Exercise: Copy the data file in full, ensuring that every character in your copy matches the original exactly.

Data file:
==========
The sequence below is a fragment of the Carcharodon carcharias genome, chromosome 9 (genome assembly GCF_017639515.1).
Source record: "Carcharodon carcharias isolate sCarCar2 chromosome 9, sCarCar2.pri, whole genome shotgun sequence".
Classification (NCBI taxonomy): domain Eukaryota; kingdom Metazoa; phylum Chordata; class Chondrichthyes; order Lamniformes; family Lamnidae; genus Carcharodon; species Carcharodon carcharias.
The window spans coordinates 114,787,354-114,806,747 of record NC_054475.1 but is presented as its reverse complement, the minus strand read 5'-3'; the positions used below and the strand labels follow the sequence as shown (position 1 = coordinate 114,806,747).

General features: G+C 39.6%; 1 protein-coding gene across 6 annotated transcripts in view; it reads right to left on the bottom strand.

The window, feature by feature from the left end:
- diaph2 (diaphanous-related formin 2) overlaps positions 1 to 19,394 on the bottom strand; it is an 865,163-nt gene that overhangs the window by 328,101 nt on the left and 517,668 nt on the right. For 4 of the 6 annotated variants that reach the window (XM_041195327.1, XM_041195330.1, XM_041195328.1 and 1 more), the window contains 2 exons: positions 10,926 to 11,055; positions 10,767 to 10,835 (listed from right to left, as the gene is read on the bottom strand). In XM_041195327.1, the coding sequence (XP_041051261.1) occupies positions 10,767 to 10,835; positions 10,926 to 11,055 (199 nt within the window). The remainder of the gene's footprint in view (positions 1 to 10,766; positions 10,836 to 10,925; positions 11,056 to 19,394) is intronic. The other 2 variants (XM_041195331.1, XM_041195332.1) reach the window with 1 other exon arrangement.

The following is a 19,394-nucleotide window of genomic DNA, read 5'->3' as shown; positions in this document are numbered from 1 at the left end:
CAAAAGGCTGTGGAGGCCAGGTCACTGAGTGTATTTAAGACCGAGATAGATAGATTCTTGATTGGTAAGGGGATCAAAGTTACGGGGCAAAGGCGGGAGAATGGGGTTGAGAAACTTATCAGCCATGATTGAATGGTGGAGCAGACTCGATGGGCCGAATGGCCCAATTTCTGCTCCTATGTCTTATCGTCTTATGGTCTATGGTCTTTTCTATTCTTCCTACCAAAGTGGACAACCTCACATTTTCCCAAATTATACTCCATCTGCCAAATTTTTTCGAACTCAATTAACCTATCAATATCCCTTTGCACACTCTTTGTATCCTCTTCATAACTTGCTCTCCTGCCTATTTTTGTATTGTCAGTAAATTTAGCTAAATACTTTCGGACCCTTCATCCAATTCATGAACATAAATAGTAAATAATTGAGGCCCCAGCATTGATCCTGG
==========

The sequence below is a fragment of the Carcharodon carcharias genome, chromosome 9 (genome assembly GCF_017639515.1).
Source record: "Carcharodon carcharias isolate sCarCar2 chromosome 9, sCarCar2.pri, whole genome shotgun sequence".
Classification (NCBI taxonomy): domain Eukaryota; kingdom Metazoa; phylum Chordata; class Chondrichthyes; order Lamniformes; family Lamnidae; genus Carcharodon; species Carcharodon carcharias.
The window spans coordinates 114,787,354-114,806,747 of record NC_054475.1 but is presented as its reverse complement, the minus strand read 5'-3'; the positions used below and the strand labels follow the sequence as shown (position 1 = coordinate 114,806,747).

General features: G+C 39.6%; 1 protein-coding gene across 6 annotated transcripts in view; it reads right to left on the bottom strand.

The window, feature by feature from the left end:
- diaph2 (diaphanous-related formin 2) overlaps positions 1 to 19,394 on the bottom strand; it is an 865,163-nt gene that overhangs the window by 328,101 nt on the left and 517,668 nt on the right. For 4 of the 6 annotated variants that reach the window (XM_041195327.1, XM_041195330.1, XM_041195328.1 and 1 more), the window contains 2 exons: positions 10,926 to 11,055; positions 10,767 to 10,835 (listed from right to left, as the gene is read on the bottom strand). In XM_041195327.1, the coding sequence (XP_041051261.1) occupies positions 10,767 to 10,835; positions 10,926 to 11,055 (199 nt within the window). The remainder of the gene's footprint in view (positions 1 to 10,766; positions 10,836 to 10,925; positions 11,056 to 19,394) is intronic. The other 2 variants (XM_041195331.1, XM_041195332.1) reach the window with 1 other exon arrangement.

The following is a 19,394-nucleotide window of genomic DNA, read 5'->3' as shown; positions in this document are numbered from 1 at the left end:
CAAAAGGCTGTGGAGGCCAGGTCACTGAGTGTATTTAAGACCGAGATAGATAGATTCTTGATTGGTAAGGGGATCAAAGTTACGGGGCAAAGGCGGGAGAATGGGGTTGAGAAACTTATCAGCCATGATTGAATGGTGGAGCAGACTCGATGGGCCGAATGGCCCAATTTCTGCTCCTATGTCTTATCGTCTTATGGTCTATGGTCTTTTCTATTCTTCCTACCAAAGTGGACAACCTCACATTTTCCCAAATTATACTCCATCTGCCAAATTTTTTCGAACTCAATTAACCTATCAATATCCCTTTGCACACTCTTTGTATCCTCTTCATAACTTGCTCTCCTGCCTATTTTTGTATTGTCAGTAAATTTAGCTAAATACTTTCGGACCCTTCATCCAATTCATGAACATAAATAGTAAATAATTGAGGCCCCAGCATTGATCCTGG